Located in Valley Forge National Historical Park, the Monument to Patriots of African Descent pays tribute to the estimated 5,000 Black soldiers who fought in the Continental Army. Besides this and other monuments to the history of the Revolutionary War, visitors to the 3,600-acre park — the site of Gen. George Washington’s winter encampment of 1777-78 — can enjoy biking, hiking, horseback riding and sightseeing on the beautifully landscaped grounds.

In the town of Valley Forge, the American Revolution Center houses the world’s largest collection of Revolutionary War artifacts. The John James Audubon Center at Mill Grove, at the first U.S. home of the famous French-born naturalist and artist, is a five-mile drive away. Another artist is spotlighted at the mountaintop Wharton Esherick Studio Museum. Other Valley Forge area attractions include King of Prussia Mall, the Elmwood Park Zoo, the Abington Art Center and Green Lane Park, which offers boating, fishing and ice skating among its recreational pursuits.

The Valley Forge Convention Center in King of Prussia contains 150,000 sq. ft., including 108,000 sq. ft. of exhibit space. The area has 14 full-service convention hotels, eight conference centers and close to 7,500 total guestrooms.

The Providence Black Repertory Company and a small museum at the Rhode Island Black Heritage Society turn the spotlight on the African-American history and Culture of the Ocean State. Providence also is home to the Meeting House of the First Baptist Church in America and the Culinary Archives & Museum at Johnson & Wales University. One of the city’s favorite family attractions is the 430-acre Roger Williams Park, which encompasses the Carousel Village, the Museum of Natural History and Roger Williams Park Zoo.

Rhode Island’s more than 400 miles of shoreline includes several prime resorts ideal for a family reunion or incentive trip. One such retreat is Block Island, located 10 miles off the southern coast.Newport’s Gilded Age mansions are among the state’s top sightseeing attractions. The International Tennis Hall of Fame and the White Horse Tavern — the nation’s oldest operating saloon in the United States — are also found in Newport.

The Rokeby Museum in Ferrisburg, near Burlington, houses exhibits on the history of the Underground Railroad in Vermont. Vermont’s number one tourist attraction is the Ben and Jerry’s Factory in Waterbury Center. Other top historical, cultural and recreational sites include the Vermont State House in Montpelier, the Vermont Ski Museum in Stowe, Green Mountain National Forest and Lake Champlain.

Agritourism is booming in the Green Mountain State, at places like the Billings Farm & Museum in Woodstock, the Cabot Creamery Factory in Cabot and Shelburne Farms in Shelburne, where another favorite attraction is the Vermont Teddy Bear Factory. Visitors might consider planning a meeting or leisure trip to coincide with a special event like January’s Winter Festival in Bennington, the Vermont Maple Open House Weekend held at sugarhouses throughout the state in March, the statewide Vermont Open Studio, with nearly 300 artists and artisans participating, or the Burlington Discover Jazz Festival in June.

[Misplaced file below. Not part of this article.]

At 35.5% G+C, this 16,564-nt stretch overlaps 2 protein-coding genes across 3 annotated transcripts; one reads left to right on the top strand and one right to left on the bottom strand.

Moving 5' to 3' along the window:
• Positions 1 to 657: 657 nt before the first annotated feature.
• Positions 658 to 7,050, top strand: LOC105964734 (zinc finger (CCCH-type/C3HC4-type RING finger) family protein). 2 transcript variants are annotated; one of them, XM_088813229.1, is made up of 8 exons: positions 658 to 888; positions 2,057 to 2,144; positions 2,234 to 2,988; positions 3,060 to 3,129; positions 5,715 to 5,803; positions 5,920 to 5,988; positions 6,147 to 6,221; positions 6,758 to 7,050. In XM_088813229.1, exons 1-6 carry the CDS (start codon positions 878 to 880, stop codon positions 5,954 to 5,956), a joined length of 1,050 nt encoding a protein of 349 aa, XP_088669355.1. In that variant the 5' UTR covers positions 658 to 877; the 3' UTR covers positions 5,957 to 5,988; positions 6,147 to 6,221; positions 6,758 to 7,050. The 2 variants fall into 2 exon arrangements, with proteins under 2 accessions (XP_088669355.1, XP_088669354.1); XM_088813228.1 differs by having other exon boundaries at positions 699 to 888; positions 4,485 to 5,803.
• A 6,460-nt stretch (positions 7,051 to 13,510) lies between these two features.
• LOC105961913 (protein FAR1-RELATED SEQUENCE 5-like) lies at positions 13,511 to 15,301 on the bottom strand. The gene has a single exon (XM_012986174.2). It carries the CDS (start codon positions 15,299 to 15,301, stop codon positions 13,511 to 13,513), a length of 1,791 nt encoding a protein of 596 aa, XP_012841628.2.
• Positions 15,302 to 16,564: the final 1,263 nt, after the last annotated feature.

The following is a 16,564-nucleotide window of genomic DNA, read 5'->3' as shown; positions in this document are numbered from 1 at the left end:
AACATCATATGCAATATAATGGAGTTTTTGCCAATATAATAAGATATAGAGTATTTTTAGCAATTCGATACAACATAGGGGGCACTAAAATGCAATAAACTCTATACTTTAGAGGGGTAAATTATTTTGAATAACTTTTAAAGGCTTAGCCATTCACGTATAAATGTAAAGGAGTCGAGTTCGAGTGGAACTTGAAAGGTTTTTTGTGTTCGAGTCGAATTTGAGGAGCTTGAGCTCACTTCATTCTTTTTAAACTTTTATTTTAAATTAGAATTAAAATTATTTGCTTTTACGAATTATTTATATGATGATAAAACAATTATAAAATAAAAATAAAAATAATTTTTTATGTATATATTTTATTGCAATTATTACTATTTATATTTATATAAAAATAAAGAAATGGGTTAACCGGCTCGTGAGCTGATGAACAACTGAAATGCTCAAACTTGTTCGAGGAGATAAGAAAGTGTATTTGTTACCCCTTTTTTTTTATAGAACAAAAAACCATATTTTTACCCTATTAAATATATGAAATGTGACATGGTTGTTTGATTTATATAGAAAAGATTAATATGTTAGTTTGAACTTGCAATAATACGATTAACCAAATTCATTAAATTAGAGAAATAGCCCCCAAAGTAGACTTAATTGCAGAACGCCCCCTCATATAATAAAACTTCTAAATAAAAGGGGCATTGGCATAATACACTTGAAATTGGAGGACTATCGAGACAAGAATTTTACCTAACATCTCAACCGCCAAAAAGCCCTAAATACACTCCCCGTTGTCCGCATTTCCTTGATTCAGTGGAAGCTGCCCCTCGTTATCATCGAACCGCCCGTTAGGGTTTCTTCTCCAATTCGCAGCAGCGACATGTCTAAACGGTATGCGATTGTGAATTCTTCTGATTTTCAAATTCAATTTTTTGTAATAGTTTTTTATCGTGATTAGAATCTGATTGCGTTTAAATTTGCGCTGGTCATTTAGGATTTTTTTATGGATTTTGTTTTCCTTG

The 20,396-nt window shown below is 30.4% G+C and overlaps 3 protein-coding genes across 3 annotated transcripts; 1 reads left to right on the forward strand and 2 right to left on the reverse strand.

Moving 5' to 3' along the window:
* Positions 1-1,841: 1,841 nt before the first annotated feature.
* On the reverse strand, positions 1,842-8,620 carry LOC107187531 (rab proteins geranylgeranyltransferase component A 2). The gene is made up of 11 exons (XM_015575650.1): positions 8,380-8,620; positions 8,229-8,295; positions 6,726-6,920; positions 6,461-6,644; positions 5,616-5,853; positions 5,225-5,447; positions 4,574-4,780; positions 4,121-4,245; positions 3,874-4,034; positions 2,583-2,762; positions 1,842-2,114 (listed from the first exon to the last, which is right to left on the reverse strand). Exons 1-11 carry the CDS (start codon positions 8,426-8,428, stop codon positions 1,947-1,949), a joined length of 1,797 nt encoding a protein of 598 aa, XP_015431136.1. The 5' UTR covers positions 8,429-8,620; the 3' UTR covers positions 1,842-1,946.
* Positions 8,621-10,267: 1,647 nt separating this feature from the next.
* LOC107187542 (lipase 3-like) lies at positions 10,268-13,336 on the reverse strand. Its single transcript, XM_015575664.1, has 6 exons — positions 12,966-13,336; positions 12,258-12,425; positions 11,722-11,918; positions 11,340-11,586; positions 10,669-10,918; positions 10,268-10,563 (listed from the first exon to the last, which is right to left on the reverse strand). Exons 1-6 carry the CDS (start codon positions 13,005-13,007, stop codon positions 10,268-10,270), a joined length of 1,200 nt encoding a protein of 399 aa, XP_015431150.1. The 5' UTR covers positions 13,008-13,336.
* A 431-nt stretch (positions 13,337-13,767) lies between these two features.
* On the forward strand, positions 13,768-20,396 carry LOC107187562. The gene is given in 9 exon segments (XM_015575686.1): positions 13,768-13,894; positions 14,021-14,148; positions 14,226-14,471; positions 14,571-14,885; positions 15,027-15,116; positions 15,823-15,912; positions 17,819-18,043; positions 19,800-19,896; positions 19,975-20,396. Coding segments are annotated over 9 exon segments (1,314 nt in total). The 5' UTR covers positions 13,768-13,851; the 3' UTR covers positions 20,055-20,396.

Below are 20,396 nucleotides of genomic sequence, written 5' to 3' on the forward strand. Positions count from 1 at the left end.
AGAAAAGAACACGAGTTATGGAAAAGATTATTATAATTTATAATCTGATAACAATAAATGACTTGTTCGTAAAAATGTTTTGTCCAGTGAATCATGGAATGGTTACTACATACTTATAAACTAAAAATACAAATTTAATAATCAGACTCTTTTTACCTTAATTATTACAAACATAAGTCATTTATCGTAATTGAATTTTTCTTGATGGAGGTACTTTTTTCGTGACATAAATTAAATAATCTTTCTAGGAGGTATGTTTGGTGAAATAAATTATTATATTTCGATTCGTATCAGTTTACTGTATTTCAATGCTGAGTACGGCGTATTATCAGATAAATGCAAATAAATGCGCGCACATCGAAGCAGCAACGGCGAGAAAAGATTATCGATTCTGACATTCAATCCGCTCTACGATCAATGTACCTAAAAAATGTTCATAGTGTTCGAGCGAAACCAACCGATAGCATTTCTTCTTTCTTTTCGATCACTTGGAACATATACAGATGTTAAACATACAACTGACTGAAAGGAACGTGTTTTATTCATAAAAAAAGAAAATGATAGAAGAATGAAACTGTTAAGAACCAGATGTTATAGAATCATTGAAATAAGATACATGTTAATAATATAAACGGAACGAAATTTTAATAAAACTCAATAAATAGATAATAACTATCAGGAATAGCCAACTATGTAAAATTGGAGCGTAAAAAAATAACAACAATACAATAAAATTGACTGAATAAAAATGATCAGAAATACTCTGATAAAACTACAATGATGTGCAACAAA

DC’s most talked about tourism attraction these days is the new Martin Luther King, Jr. Memorial, the first monument on the National Mall to honor a non-president and first to honor a person of color. The centerpiece is 30-ft. statue of King carved into a block of granite called the Stone of Hope, positioned as if emerging from a split boulder called the Mountain of Despair. A 450-ft. curved granite wall is inscribed with 14 quotes from King.

Another recent tourism development worth noting is the $150 million restoration of the Hilton Washington. Located four blocks from the Dupont Circle Metro station, the 1,070-room hotel is close to several popular shopping, entertainment and dining districts, including Dupont Circle, Georgetown, Adams Morgan — known for its live music and international restaurants — and the historically Black U Street Corridor, home of the famous Ben’s Chili Bowl. The Hilton is also within walking distance of Embassy Row and a mile from the National Zoo.

The hotel offers dining and cocktails at The District Line Restaurant and Bar, the TDL Bar and McClellan’s Sports Bar. The Heights Courtyard & Gardens serves up a picturesque outdoor setting for events, with water features, fire pits and great views of the DC skyline. The Hilton has a total of 110,000 sq. ft. of function space, including 30,000 sq. ft. of exhibit space, the 36,000-sq. ft. International Ballroom and the Heights Executive Meeting Center, which has nine meeting rooms. Guests staying in the 10th floor executive rooms have access to complimentary wireless Internet, daily continental breakfast and late afternoon hors d’oeuvres in the Executive Lounge.

The 2.3 million-sq. ft. Walter E. Washington Convention Center is the city’s largest meeting venue, containing more than 700,000 sq. ft. of exhibit space. There are nearly 28,000 hotel rooms citywide. The tourism offices listed with this article can provide additional information to help plan your Northeast meeting, family reunion or incentive trip.
• Connecticut Office of Tourism — (888) CT-VISIT
• Delaware Tourism Office — (866) 284-7483
• Destination DC — (202) 789-7000
• Maine Office of Tourism — (888) 624-6345
• Maryland Office of Tourism — (866) 639-3526
• Massachusetts Office of Travel and Tourism — (800) 227-MASS
• New Hampshire Division of Travel and Tourism Development — (603) 271-2665
• New Jersey Division of Travel & Tourism — (800) VISIT-NJ
• New York State Department of Economic Development — (800) CALL-NYS
• Ontario Tourism Marketing Partnership — (800) ONTARIO
• Pennsylvania Tourism Office — (800) VISIT-PA
• Rhode Island Tourism Division — (800) 250-7384
• Vermont Department of Tourism and Marketing — (800) VERMONT